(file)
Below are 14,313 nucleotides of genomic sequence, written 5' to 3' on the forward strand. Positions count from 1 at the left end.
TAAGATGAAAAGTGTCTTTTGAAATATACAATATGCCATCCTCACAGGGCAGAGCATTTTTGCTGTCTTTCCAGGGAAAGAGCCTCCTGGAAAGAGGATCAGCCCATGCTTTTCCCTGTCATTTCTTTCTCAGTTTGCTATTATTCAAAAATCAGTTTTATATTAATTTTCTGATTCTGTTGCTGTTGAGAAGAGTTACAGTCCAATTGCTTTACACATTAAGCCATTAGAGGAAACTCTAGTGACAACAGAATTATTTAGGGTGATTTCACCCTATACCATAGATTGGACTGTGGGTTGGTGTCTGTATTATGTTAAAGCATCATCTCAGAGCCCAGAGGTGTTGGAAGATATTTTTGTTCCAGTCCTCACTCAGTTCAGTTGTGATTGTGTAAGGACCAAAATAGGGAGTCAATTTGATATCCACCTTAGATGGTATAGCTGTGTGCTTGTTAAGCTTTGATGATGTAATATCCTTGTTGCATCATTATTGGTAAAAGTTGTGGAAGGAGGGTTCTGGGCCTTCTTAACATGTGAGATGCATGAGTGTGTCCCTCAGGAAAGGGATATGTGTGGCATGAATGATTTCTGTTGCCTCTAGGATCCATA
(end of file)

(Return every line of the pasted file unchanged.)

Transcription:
Below are 14,313 nucleotides of genomic sequence, written 5' to 3' on the forward strand. Positions count from 1 at the left end.
TAAGATGAAAAGTGTCTTTTGAAATATACAATATGCCATCCTCACAGGGCAGAGCATTTTTGCTGTCTTTCCAGGGAAAGAGCCTCCTGGAAAGAGGATCAGCCCATGCTTTTCCCTGTCATTTCTTTCTCAGTTTGCTATTATTCAAAAATCAGTTTTATATTAATTTTCTGATTCTGTTGCTGTTGAGAAGAGTTACAGTCCAATTGCTTTACACATTAAGCCATTAGAGGAAACTCTAGTGACAACAGAATTATTTAGGGTGATTTCACCCTATACCATAGATTGGACTGTGGGTTGGTGTCTGTATTATGTTAAAGCATCATCTCAGAGCCCAGAGGTGTTGGAAGATATTTTTGTTCCAGTCCTCACTCAGTTCAGTTGTGATTGTGTAAGGACCAAAATAGGGAGTCAATTTGATATCCACCTTAGATGGTATAGCTGTGTGCTTGTTAAGCTTTGATGATGTAATATCCTTGTTGCATCATTATTGGTAAAAGTTGTGGAAGGAGGGTTCTGGGCCTTCTTAACATGTGAGATGCATGAGTGTGTCCCTCAGGAAAGGGATATGTGTGGCATGAATGATTTCTGTTGCCTCTAGGATCCATA